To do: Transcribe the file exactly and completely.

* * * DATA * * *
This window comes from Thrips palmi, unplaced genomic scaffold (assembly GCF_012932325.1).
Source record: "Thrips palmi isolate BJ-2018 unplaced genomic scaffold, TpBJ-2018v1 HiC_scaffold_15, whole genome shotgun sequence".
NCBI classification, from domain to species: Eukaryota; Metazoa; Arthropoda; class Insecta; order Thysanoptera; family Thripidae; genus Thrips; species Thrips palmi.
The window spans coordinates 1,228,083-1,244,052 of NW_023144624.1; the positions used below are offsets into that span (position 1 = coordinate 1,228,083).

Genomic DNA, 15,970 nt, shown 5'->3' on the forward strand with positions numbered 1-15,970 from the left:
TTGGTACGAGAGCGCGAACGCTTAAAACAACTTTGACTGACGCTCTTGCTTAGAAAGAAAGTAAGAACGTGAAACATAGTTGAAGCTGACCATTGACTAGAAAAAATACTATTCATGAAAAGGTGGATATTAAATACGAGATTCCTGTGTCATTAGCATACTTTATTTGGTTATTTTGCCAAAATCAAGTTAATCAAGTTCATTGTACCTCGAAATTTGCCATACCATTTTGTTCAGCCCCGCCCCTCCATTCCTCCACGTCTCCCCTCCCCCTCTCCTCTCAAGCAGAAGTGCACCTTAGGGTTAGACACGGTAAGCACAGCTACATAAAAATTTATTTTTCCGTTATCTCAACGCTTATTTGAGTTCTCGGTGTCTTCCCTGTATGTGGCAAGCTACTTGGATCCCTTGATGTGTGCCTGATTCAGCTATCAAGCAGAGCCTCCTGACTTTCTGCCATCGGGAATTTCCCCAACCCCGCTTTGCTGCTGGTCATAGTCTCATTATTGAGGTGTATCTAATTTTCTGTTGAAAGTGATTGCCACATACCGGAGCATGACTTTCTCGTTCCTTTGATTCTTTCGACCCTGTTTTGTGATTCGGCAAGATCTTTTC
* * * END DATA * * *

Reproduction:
This window comes from Thrips palmi, unplaced genomic scaffold (assembly GCF_012932325.1).
Source record: "Thrips palmi isolate BJ-2018 unplaced genomic scaffold, TpBJ-2018v1 HiC_scaffold_15, whole genome shotgun sequence".
NCBI classification, from domain to species: Eukaryota; Metazoa; Arthropoda; class Insecta; order Thysanoptera; family Thripidae; genus Thrips; species Thrips palmi.
The window spans coordinates 1,228,083-1,244,052 of NW_023144624.1; the positions used below are offsets into that span (position 1 = coordinate 1,228,083).

Genomic DNA, 15,970 nt, shown 5'->3' on the forward strand with positions numbered 1-15,970 from the left:
TTGGTACGAGAGCGCGAACGCTTAAAACAACTTTGACTGACGCTCTTGCTTAGAAAGAAAGTAAGAACGTGAAACATAGTTGAAGCTGACCATTGACTAGAAAAAATACTATTCATGAAAAGGTGGATATTAAATACGAGATTCCTGTGTCATTAGCATACTTTATTTGGTTATTTTGCCAAAATCAAGTTAATCAAGTTCATTGTACCTCGAAATTTGCCATACCATTTTGTTCAGCCCCGCCCCTCCATTCCTCCACGTCTCCCCTCCCCCTCTCCTCTCAAGCAGAAGTGCACCTTAGGGTTAGACACGGTAAGCACAGCTACATAAAAATTTATTTTTCCGTTATCTCAACGCTTATTTGAGTTCTCGGTGTCTTCCCTGTATGTGGCAAGCTACTTGGATCCCTTGATGTGTGCCTGATTCAGCTATCAAGCAGAGCCTCCTGACTTTCTGCCATCGGGAATTTCCCCAACCCCGCTTTGCTGCTGGTCATAGTCTCATTATTGAGGTGTATCTAATTTTCTGTTGAAAGTGATTGCCACATACCGGAGCATGACTTTCTCGTTCCTTTGATTCTTTCGACCCTGTTTTGTGATTCGGCAAGATCTTTTC